Check Point researchers today (Friday) revealed serious security vulnerabilities that were discovered in one of Amazon’s flagship products – the Kindle – the world’s most popular reading platform. The company’s research is presented at the DEF CON conference in Las Vegas, which is considered one of the most important in the world of information security, and shows that the vulnerabilities allowed the attackers to take full control of the Kindle, as well as steal the keys to the victims’ Amazon accounts.
The vulnerabilities have been corrected by Amazon following a joint work of Check Point with the company’s security department. They were activated by clicking on an e-book on which a malware is installed. The victims who click on the e-book – the usual Kindle mechanism – could not see what was happening “behind the scenes” and the takeover of the device. This means that in fact, an e-book alone could have led alone to a situation where attackers take over the device, to the victims’ original Amazon accounts.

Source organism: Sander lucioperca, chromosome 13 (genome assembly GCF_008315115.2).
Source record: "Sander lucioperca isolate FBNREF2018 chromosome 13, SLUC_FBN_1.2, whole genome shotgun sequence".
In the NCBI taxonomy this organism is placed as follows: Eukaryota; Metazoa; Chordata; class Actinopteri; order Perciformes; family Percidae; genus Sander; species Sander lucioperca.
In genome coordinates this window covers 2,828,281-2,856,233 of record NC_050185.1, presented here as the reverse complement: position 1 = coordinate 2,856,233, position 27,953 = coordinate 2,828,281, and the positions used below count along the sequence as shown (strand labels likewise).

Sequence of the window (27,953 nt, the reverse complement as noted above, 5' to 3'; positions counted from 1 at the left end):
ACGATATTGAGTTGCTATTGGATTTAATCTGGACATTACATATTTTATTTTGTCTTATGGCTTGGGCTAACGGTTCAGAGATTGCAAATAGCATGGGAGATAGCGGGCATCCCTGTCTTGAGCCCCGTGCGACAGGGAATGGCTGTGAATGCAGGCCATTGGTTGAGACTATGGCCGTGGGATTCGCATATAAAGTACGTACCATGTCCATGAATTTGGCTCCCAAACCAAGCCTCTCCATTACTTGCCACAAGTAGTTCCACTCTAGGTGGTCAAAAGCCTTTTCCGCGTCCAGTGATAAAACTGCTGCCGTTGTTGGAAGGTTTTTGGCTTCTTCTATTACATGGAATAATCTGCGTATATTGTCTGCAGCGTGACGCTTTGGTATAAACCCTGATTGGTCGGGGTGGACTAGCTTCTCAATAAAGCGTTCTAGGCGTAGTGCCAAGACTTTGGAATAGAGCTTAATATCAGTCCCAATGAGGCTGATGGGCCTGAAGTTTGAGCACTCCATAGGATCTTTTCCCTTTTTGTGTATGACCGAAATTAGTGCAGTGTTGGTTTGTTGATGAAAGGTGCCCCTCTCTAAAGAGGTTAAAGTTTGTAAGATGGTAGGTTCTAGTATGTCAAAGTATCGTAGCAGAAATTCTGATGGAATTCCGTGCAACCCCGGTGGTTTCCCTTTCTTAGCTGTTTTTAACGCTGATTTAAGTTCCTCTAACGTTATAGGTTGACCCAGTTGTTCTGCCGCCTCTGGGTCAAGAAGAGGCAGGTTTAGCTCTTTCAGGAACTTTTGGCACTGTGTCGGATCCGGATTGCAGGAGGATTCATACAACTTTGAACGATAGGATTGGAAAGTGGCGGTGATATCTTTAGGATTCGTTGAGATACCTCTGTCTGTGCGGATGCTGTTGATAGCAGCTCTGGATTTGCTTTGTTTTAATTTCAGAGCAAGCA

As mentioned, the weakness worked on the basis of a disruption that existed in the Kindle memory mechanism, while processing the e-book before presenting it to the user. It made it possible, by taking advantage of this problem, bypassing the security system in the device, to run code remotely that would allow full control over the device and the information contained in it.
Itai Cohen, a senior researcher at Check Point, explained that “Kindle, like other IoT (Internet of Things) products, are unfairly considered to be products that do not require a high level of security. However, such research presents the dangers that exist in them. All An electronic device that is connected to the network, and contains information, is a potential target of cyber attacks. “
“Effective cyber-attacks target specific targets, and in this case the ability to produce an e-book that will attract the target’s attention – would easily have led to the download of the book to Kindle and with it the damage that takes over the device and information,” he said. “This would have led to the launch of the attack. We are pleased that Amazon soon understood the severity of the vulnerability and worked with us to correct it automatically.”
The Amazon Repair (5.13.5) is automatically installed on the Kindle all over the world, and users are not required to do anything to protect themselves from the vulnerability.